Slow FFT on Pico

Posted on
  • I'm trying to experiment with audio analysis on the Pico and am running into slower than expected performance.

    I've specifically picked this board because it runs on the Cortex M4 MCU with accelerated DSP via CMSIS. (It is unclear if it has an FPU, but I'm not using it here, so...) I've run some timings and am getting ~44ms to run E.FFT() on a 128 16-bit data:

    var w = new Waveform(128, {doubleBuffer:true, bits:16});
    var a = new Uint16Array(128);
    w.on("buffer", function(buf) {
        var l = buf.length;
        var start =;
        console.log( - start);
    w.startInput(B1, 44100, {repeat:true});

    At best, this is 1000/44 = 22.72 FFTs per second.
    According to benchmarks done in­nchmarking-fft-speed.html, Arduino M0, which has a slower chip with no DSP unit does 639 FFTs per second, while a Teensy 3.2, which runs a similarly specced NXP chip manages 7156 FFTs per second when not using accelerated DSP and 14286 when doing so.

    So, what's going on? Am I reading it wrong or calling it wrong?
    I get that their benchmark is in C while Pico is running interpreted JS, but E.FFT() just calls into the C library function, so there shouldn't be much overhead there. Looking at the GitHub sources, I do see that on the Pico, E.FFT() supposedly calls into CMSIS, so this should be really fast.

  • I'm pretty sure E.FFT doesn't call into CMSIS... The issue is that it has to deal with all different kinds of input data, and JavaScript's default number type is float64 so that's what the FFT uses - however the floating point hardware can't handle float64 at all. It means everything is happening in software - plus there's the format conversion too.

    I'm honestly not sure if anyone would notice if it changed to Float32 though - and that would be possible to accelerate and would be pretty fast.

    One option is to use the inline C code with an integer FFT:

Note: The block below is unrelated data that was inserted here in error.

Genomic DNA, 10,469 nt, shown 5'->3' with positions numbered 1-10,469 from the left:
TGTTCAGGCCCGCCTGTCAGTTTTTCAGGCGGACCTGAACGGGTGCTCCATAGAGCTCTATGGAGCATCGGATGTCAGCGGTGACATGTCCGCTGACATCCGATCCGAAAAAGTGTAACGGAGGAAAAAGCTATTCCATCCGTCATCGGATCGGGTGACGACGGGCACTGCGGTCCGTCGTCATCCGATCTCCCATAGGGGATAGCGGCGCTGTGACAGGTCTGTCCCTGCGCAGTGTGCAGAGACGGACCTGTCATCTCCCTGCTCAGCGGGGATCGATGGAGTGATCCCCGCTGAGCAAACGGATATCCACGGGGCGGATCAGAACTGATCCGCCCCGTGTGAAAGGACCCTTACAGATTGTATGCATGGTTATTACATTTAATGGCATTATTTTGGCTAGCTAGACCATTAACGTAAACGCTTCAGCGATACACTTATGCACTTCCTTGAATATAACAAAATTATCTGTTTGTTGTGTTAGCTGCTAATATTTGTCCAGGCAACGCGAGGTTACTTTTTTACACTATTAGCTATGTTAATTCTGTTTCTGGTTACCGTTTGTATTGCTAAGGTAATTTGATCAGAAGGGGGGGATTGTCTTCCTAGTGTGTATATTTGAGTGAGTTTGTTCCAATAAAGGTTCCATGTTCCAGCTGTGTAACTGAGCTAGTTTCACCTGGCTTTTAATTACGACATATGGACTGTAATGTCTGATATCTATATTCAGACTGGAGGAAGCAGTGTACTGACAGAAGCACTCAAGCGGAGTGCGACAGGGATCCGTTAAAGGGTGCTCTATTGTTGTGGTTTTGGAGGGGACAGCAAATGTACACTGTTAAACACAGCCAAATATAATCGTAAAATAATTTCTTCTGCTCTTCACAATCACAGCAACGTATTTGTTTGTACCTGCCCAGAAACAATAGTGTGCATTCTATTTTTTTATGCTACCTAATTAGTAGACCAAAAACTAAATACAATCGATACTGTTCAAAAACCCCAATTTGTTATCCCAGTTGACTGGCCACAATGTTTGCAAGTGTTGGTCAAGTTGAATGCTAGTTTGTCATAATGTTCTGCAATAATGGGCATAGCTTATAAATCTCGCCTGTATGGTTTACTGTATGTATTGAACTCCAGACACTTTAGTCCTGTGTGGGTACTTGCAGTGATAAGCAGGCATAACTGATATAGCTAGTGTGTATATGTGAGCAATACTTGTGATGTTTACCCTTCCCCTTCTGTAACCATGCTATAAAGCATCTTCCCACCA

I'm not sure how realistic using CMSIS would be but even a normal integer FFT should be pretty speedy.

    However, I think ultimately you're going to end up a bit disappointed trying to do audio in JavaScript with Espruino. As noted on the Waveform page ( you're limited to around 10k samples/sec for input - the Waveform's trying to prioritise flexibility over outright performance (eg allowing polyphonic sound and multiple concurrent inputs).

    You could use the hardware directly with DMA buffers though - either with C code or by poking registers with JavaScript - but it's not going to be super easy.

  • I see... that's a bummer. I really like the Waveform's ease of use and was hoping that it would provide me with the best of both worlds - a convenient JS code for doing some light post-processing and output, coupled with an efficient internal implementation.

  • The same software has to handle waveform play, record, wakeups, and things like digitalPulse (sometimes all at once) - and has to work on 40+ different boards. While it'd be nice to use DMA and different timers automatically, it's just too much of an ask.

    ... even when you get 44kHz data into JS-land, there are going to be some severe limits on what changes you can make to it with JS since it's just not that fast. Personally I'd look at compiling your own Espruino, then setting up DMA record and playback as well as most of the audio processing you require in C code on interrupts - and then you could use JS to control the audio processing (adding envelopes/etc).

  • Post a reply
    • Bold
    • Italics
    • Link
    • Image
    • List
    • Quote
    • code
    • Preview

Slow FFT on Pico

Posted by Avatar for mleibman @mleibman